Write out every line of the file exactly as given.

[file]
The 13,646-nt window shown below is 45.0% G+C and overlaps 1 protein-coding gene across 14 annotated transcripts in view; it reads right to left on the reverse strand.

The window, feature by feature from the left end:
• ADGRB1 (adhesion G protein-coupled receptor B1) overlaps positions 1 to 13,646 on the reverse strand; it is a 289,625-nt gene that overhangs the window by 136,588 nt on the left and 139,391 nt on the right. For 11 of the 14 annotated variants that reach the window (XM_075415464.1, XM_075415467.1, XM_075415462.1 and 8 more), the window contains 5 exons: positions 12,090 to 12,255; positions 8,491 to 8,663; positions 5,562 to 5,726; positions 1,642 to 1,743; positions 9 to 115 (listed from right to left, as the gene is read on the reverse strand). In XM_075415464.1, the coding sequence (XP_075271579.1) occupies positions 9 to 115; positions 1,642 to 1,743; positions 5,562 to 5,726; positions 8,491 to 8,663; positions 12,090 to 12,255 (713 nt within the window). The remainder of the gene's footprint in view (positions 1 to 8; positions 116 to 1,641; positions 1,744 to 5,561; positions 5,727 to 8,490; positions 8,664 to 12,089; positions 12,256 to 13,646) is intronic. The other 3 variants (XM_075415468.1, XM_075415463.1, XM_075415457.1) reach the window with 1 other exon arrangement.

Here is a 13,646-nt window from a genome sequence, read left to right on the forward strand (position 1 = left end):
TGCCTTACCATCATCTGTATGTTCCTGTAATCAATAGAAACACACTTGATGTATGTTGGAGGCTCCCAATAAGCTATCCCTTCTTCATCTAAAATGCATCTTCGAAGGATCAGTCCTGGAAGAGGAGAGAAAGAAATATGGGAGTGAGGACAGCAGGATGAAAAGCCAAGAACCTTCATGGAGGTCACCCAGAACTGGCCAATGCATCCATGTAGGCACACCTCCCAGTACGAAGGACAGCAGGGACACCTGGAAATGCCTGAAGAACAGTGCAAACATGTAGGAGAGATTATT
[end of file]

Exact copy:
The 13,646-nt window shown below is 45.0% G+C and overlaps 1 protein-coding gene across 14 annotated transcripts in view; it reads right to left on the reverse strand.

The window, feature by feature from the left end:
• ADGRB1 (adhesion G protein-coupled receptor B1) overlaps positions 1 to 13,646 on the reverse strand; it is a 289,625-nt gene that overhangs the window by 136,588 nt on the left and 139,391 nt on the right. For 11 of the 14 annotated variants that reach the window (XM_075415464.1, XM_075415467.1, XM_075415462.1 and 8 more), the window contains 5 exons: positions 12,090 to 12,255; positions 8,491 to 8,663; positions 5,562 to 5,726; positions 1,642 to 1,743; positions 9 to 115 (listed from right to left, as the gene is read on the reverse strand). In XM_075415464.1, the coding sequence (XP_075271579.1) occupies positions 9 to 115; positions 1,642 to 1,743; positions 5,562 to 5,726; positions 8,491 to 8,663; positions 12,090 to 12,255 (713 nt within the window). The remainder of the gene's footprint in view (positions 1 to 8; positions 116 to 1,641; positions 1,744 to 5,561; positions 5,727 to 8,490; positions 8,664 to 12,089; positions 12,256 to 13,646) is intronic. The other 3 variants (XM_075415468.1, XM_075415463.1, XM_075415457.1) reach the window with 1 other exon arrangement.

Here is a 13,646-nt window from a genome sequence, read left to right on the forward strand (position 1 = left end):
TGCCTTACCATCATCTGTATGTTCCTGTAATCAATAGAAACACACTTGATGTATGTTGGAGGCTCCCAATAAGCTATCCCTTCTTCATCTAAAATGCATCTTCGAAGGATCAGTCCTGGAAGAGGAGAGAAAGAAATATGGGAGTGAGGACAGCAGGATGAAAAGCCAAGAACCTTCATGGAGGTCACCCAGAACTGGCCAATGCATCCATGTAGGCACACCTCCCAGTACGAAGGACAGCAGGGACACCTGGAAATGCCTGAAGAACAGTGCAAACATGTAGGAGAGATTATT